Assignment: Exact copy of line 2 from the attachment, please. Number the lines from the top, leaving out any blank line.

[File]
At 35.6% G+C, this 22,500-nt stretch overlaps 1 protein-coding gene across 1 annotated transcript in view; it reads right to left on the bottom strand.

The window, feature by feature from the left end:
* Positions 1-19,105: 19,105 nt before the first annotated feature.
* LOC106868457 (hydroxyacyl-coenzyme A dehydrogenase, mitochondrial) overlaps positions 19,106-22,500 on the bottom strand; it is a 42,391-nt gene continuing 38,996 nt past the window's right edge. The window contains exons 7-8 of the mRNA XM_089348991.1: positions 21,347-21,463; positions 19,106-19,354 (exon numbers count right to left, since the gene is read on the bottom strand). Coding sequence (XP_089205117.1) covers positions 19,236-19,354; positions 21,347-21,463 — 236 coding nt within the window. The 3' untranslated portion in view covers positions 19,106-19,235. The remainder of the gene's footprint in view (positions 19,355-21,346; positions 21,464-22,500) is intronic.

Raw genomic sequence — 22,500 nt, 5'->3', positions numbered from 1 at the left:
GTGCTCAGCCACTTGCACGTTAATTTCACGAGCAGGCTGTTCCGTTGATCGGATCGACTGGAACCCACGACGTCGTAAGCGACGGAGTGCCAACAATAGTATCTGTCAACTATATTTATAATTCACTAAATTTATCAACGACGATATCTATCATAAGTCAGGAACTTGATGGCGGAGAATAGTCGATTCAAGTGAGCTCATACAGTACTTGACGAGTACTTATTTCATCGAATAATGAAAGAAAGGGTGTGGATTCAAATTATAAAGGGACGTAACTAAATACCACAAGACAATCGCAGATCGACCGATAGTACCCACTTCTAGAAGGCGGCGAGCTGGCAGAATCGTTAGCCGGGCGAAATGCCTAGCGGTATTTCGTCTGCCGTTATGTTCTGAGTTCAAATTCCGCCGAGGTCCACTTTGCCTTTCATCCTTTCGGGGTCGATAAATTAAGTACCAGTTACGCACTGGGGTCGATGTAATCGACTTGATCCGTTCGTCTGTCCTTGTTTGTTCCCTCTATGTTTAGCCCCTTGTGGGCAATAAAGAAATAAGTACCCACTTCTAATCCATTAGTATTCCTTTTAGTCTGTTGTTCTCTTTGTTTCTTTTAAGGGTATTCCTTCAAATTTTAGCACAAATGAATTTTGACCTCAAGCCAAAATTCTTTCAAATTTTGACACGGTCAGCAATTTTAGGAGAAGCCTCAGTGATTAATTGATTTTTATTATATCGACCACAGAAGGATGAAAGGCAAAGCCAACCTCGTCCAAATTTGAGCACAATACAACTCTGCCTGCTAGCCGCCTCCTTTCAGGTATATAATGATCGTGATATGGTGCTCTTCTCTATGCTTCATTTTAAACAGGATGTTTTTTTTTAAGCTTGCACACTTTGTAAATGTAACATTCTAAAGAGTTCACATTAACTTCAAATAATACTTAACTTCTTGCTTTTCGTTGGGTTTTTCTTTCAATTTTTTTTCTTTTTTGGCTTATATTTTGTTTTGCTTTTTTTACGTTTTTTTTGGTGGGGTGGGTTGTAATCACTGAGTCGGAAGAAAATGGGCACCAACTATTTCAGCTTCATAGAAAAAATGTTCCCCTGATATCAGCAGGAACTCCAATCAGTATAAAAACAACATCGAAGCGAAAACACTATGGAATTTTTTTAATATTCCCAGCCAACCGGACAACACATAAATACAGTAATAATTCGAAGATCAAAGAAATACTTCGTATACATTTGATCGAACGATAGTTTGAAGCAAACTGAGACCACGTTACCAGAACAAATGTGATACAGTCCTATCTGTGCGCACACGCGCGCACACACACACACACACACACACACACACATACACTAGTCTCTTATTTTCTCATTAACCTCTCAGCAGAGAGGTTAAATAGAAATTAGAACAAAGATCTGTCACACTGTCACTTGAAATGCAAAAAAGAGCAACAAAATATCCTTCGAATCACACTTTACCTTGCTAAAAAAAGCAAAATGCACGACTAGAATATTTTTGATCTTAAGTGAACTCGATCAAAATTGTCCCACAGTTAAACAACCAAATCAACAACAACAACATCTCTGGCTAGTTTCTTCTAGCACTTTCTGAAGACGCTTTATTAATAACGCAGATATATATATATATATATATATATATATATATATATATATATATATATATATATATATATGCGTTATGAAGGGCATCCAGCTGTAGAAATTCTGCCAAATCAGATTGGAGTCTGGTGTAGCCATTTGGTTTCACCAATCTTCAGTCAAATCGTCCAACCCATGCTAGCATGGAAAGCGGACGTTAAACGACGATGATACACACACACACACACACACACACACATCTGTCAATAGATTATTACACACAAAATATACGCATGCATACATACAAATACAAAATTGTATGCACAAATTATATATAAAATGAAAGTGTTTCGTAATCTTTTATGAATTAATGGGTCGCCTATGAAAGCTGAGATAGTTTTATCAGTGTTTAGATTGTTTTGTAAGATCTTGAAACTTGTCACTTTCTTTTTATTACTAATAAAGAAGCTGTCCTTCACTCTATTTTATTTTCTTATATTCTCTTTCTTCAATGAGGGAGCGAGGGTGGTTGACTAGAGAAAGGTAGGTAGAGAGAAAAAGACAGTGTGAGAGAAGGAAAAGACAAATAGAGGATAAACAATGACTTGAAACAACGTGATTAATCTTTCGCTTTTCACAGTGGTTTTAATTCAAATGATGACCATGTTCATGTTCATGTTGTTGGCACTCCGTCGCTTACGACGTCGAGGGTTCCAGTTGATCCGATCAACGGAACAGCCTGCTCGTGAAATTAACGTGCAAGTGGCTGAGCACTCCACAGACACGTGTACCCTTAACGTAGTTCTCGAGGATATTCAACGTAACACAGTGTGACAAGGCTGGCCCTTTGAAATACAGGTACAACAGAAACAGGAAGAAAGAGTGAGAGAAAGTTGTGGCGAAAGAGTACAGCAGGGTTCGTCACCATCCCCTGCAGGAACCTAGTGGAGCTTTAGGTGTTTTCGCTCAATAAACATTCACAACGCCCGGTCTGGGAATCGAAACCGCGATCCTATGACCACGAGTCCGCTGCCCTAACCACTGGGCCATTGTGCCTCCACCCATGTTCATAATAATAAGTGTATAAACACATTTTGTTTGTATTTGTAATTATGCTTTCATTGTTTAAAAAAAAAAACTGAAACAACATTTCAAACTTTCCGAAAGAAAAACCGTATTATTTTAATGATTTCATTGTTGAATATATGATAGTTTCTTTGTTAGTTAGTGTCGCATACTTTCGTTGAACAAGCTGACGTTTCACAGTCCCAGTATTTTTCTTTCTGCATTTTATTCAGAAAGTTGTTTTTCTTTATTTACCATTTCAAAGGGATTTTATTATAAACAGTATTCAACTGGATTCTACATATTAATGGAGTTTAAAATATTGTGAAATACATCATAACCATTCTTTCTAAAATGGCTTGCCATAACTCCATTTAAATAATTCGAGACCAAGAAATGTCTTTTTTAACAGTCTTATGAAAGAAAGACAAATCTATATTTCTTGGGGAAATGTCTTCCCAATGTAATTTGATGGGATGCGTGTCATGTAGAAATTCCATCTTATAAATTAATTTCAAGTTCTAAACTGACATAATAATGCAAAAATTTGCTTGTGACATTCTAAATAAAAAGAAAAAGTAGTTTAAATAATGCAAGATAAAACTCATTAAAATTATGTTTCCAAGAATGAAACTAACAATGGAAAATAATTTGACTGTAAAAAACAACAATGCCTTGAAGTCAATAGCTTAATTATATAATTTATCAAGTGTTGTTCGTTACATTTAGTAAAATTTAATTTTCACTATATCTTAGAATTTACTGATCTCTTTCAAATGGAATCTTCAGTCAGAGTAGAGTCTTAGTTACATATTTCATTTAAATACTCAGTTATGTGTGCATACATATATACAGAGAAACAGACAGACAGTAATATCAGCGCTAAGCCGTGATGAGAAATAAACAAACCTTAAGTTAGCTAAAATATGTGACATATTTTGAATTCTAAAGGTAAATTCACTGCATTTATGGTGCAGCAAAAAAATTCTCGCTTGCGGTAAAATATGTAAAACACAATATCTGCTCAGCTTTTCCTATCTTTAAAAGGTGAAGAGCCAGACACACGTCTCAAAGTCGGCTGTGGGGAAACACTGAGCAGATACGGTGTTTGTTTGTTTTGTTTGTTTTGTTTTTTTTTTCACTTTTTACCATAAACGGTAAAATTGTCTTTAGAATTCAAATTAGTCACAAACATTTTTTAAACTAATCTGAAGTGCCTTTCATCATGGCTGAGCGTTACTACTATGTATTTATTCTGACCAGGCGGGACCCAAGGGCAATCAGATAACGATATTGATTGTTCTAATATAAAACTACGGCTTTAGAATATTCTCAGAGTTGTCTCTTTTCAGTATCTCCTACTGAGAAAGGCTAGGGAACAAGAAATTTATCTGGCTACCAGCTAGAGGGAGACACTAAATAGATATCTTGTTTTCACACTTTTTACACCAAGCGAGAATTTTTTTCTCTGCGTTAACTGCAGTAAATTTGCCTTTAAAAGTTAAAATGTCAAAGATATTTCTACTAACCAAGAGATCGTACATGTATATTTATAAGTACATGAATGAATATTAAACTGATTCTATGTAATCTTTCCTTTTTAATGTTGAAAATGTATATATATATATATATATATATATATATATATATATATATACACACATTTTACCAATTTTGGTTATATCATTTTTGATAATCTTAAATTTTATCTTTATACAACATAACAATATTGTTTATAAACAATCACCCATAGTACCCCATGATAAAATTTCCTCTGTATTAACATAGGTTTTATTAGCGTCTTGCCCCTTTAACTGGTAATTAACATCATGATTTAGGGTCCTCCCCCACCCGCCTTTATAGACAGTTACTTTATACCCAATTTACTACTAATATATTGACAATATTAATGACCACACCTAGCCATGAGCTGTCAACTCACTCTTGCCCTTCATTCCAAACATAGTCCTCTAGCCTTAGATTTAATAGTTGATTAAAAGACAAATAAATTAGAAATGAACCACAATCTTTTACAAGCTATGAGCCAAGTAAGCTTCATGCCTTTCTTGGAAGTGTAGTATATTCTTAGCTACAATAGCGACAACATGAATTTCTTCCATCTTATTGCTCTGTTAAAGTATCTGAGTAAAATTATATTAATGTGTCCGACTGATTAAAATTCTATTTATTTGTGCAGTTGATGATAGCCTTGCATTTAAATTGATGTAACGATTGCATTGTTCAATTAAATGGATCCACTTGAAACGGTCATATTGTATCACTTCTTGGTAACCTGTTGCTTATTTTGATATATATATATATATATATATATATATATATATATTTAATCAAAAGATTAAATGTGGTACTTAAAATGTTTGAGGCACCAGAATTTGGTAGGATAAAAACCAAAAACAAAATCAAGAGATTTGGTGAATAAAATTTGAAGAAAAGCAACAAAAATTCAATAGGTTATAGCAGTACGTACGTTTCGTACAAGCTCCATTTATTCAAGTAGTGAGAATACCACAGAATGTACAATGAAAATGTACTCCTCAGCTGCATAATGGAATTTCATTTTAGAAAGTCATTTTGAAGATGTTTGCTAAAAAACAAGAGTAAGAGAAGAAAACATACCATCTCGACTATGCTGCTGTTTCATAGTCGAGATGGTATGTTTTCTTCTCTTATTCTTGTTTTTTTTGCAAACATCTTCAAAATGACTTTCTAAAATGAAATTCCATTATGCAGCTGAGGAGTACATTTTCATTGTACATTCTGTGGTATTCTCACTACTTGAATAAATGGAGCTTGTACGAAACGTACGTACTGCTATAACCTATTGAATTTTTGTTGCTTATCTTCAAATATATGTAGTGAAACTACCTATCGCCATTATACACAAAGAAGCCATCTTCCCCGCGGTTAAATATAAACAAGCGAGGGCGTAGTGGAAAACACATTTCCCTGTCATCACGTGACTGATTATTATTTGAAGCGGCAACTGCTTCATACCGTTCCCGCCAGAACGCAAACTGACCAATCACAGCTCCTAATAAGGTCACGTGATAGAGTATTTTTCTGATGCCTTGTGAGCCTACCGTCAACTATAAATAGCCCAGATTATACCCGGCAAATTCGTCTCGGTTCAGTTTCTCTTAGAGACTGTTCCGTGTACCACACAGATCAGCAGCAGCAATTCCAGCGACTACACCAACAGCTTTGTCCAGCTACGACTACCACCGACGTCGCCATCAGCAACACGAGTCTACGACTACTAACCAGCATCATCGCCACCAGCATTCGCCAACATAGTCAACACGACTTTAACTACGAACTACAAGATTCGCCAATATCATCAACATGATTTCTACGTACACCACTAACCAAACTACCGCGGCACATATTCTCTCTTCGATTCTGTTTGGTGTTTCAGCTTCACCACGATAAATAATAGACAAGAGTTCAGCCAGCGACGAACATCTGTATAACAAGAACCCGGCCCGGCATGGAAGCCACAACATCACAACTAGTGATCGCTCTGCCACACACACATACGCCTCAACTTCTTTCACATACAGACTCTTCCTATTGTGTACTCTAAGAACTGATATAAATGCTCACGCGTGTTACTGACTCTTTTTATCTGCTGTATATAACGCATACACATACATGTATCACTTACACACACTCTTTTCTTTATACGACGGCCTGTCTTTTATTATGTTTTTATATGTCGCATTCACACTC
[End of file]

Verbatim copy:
The window, feature by feature from the left end: